Jun 12, 2011 rated it really liked it
Shelves: grad-class
I read this in the Fall for my Latino kid/YA class, and ended up writing my final paper on it, which was then accepted for a conference, so I guess I was able to convincingly muster up enough enthusiasm for it. It is a difficult read at times because of the nature of the plot, but I appreciated its honesty and realism. It pushes some boundaries for the YA genre (without being inappropriate), but I would recommend it to anyone looking to add some female characters or multicultural authors/stories ...more
Nov 08, 2012 rated it liked it
A young Puerto Rican girl, Consuelo, tells stories about her family and neighborhood and about taking care of her outgoing younger sister. Her best friend is her oddball male cousin who moves to New York City with his father. While her whole family focuses on her adulterous father and socially stunted sister, Consuelo falls between the cracks. I felt heartbroken for Consuelo and frustrated with her distracted parents and cruel classmates. It was well written and interesting, but not one that wil ...more
Briana (TheBookBuddies)
Actual Rating: 2.5

Although, this book wasn't my usual cup of tea it was very interesting. It gave an interesting perspective and narrative of the Puerto Rican culture from a girl who's desperate to become a woman in her family, but at the same time be someone more than what her family expects of her. The book is truly a coming of age story and it was interesting to see Consuelo's life progress in the timeline of the degradation of her sister's mind/family's life. Also, I love how sassy she got a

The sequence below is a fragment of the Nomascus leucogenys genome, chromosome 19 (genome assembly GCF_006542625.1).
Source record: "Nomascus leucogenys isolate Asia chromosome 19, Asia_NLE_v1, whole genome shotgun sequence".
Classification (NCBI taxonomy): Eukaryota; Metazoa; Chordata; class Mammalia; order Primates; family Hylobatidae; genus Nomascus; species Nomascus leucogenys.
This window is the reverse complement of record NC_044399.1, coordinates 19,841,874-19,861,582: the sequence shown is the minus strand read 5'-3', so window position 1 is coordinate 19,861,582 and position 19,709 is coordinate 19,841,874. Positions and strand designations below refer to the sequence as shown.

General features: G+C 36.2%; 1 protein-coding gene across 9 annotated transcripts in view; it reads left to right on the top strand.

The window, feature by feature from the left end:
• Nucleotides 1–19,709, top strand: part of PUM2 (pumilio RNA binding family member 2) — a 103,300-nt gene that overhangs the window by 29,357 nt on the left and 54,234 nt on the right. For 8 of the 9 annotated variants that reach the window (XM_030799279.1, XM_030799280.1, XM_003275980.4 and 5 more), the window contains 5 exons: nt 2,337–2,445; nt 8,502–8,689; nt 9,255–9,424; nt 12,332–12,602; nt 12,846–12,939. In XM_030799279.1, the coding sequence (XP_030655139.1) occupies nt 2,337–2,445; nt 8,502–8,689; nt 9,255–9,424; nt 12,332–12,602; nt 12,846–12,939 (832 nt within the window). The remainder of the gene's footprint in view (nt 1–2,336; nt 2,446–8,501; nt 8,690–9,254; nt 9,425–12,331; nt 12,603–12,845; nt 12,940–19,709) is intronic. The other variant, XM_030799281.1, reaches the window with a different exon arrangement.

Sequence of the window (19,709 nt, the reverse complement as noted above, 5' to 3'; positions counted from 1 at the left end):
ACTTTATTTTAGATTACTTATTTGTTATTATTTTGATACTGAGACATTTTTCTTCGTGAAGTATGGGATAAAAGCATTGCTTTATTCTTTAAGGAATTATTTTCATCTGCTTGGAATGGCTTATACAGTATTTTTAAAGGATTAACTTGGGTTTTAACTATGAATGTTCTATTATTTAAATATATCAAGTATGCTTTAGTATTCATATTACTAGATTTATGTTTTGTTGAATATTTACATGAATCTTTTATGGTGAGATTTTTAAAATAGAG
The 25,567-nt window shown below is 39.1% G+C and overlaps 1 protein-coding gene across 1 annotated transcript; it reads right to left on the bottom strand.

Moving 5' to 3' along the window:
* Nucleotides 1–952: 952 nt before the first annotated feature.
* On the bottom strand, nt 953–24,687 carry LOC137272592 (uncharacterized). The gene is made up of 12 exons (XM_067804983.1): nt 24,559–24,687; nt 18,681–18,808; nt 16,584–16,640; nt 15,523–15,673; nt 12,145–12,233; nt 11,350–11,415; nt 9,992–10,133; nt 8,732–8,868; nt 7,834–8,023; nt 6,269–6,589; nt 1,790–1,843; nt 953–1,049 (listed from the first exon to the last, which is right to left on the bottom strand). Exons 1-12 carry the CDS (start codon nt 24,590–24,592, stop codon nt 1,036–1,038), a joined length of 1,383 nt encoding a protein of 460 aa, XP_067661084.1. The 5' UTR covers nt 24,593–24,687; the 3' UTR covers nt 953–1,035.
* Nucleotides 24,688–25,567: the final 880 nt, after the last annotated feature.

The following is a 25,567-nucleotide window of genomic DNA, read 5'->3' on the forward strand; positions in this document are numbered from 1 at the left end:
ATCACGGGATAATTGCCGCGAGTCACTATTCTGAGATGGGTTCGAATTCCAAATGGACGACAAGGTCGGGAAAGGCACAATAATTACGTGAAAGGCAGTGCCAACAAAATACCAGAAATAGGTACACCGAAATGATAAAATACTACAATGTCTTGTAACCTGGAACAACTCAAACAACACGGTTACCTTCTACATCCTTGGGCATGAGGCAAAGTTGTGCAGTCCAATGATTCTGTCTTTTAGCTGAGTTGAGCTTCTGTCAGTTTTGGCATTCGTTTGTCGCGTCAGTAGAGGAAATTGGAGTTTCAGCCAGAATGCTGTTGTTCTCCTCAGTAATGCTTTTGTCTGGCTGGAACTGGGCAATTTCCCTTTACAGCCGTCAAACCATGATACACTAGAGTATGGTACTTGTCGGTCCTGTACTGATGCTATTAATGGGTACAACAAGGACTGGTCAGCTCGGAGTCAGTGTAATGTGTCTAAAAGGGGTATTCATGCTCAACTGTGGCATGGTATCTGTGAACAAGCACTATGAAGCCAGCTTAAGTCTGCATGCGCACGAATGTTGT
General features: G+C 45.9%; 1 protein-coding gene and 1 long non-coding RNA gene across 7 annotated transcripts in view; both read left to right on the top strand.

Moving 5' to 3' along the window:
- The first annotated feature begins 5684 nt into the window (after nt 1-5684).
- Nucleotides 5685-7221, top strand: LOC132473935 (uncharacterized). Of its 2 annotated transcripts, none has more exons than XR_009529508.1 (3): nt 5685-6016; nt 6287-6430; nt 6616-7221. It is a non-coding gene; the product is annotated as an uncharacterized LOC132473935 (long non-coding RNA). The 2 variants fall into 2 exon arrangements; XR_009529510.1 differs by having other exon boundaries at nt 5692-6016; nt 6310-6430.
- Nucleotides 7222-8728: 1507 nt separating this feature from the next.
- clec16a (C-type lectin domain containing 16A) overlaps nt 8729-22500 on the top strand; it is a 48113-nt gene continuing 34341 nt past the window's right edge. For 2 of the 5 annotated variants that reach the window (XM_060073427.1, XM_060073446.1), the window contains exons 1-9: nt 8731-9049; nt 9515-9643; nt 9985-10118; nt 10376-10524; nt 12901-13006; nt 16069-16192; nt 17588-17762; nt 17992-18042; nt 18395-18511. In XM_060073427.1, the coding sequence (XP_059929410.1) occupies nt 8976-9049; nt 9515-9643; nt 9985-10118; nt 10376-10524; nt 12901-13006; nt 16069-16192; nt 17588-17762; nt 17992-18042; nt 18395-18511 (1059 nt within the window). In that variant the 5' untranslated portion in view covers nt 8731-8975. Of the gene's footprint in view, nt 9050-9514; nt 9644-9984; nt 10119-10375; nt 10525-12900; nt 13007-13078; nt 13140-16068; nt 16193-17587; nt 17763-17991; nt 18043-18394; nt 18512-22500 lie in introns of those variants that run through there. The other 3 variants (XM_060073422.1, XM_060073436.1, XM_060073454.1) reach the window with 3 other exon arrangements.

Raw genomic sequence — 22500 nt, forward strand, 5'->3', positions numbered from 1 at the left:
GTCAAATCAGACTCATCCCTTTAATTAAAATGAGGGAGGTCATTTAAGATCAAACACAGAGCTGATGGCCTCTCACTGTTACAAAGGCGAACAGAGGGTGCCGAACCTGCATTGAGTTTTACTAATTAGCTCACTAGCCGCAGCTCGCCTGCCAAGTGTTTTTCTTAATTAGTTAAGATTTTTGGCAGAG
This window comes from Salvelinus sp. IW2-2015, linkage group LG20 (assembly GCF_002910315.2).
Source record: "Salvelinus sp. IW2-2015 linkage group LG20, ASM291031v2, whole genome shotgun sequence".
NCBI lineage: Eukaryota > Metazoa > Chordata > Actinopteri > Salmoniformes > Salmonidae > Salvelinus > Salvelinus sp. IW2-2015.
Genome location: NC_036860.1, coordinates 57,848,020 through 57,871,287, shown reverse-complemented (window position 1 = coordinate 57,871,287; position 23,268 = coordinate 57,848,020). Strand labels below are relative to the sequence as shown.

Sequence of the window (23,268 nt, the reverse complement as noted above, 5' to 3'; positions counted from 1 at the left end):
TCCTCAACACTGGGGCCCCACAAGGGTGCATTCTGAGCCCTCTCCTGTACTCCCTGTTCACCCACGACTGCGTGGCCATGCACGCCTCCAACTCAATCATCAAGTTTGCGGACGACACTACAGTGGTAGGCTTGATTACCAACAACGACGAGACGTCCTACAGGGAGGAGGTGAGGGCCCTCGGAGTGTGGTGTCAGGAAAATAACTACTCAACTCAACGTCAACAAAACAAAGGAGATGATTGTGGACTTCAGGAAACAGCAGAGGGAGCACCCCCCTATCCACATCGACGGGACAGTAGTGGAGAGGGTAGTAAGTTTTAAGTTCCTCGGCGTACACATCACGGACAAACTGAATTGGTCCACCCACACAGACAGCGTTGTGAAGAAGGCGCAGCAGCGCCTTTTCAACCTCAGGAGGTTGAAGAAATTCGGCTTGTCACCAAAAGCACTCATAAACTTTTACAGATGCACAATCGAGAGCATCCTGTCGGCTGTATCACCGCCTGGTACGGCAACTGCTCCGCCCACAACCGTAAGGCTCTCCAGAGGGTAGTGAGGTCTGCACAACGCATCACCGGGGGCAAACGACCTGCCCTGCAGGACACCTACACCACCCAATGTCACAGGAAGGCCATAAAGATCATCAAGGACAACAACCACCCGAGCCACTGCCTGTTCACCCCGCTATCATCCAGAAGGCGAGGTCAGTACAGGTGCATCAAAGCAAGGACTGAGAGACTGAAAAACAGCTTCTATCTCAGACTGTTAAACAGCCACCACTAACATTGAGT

Mar 20, 2012 rated it really liked it
I read this book for my mid-term paper and I was just blown away. Judith Ortiz Cofer did an amazing job with this book. I really enjoyed this novel and I was extremely touched by Consuelo’s perseverance. A must read.
Nov 15, 2012 rated it it was ok
Super quick read, classic coming of age story in which generations conflict in the face of societal changes. I felt the story skimmed the surface of these characters lives. I could have felt more sympathy for Consuelo but wasn't really moved.
Aug 01, 2013 rated it liked it
I like the idea of this novel, and the novel when I look at it as a whole. However, the use of LGBTQ issues and mental health issues as props in the protagonist's story rubbed me the wrong way and kept me from enjoying it entirely.
Dec 06, 2007 rated it really liked it
This book hit too close to home on so many levels. The elements of the sufreida is a classic heroine tale among Puerto Rican women. The book was such a great read and made me homesick.
Dec 02, 2010 rated it it was amazing
it helped me understand my puerto rican culture a bit more. and it described the typical puerto rican life
Doodi Al
Apr 25, 2013 rated it it was ok
I am very disappointed with this book. The story line did not have much substance. It is cleverly written but that is about it. Do not expect more of the book.
Jul 09, 2013 rated it did not like it
Slow moving coming of age story that was not very interesting. Saw little relationship between the sisters or between her and her friends.
Aimee Mansfield
Oct 02, 2013 rated it liked it
It's interesting as far as showing the Puerto Rican culture, but too slow-paced and some frustrating characters.
Mar 22, 2014 rated it did not like it
This book is not really poorly written, but I just didn't care for it. Too many disconnected descriptions and not enough connection to the narrator, Consuelo. She just never seemed real to me.
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Judith Ortiz Cofer (born in 1952) is a Puerto Rican author. Her work spans a range of literary genres including poetry, short stories, autobiography, essays, and young-adult fiction.

Judith Ortiz Cofer was born in Hormigueros, Puerto Rico, on February 24, 1952. She moved to Paterson, New Jersey with her family in 1956. They often made back-and-forth trips between Paterson and Hormigueros. In 1967,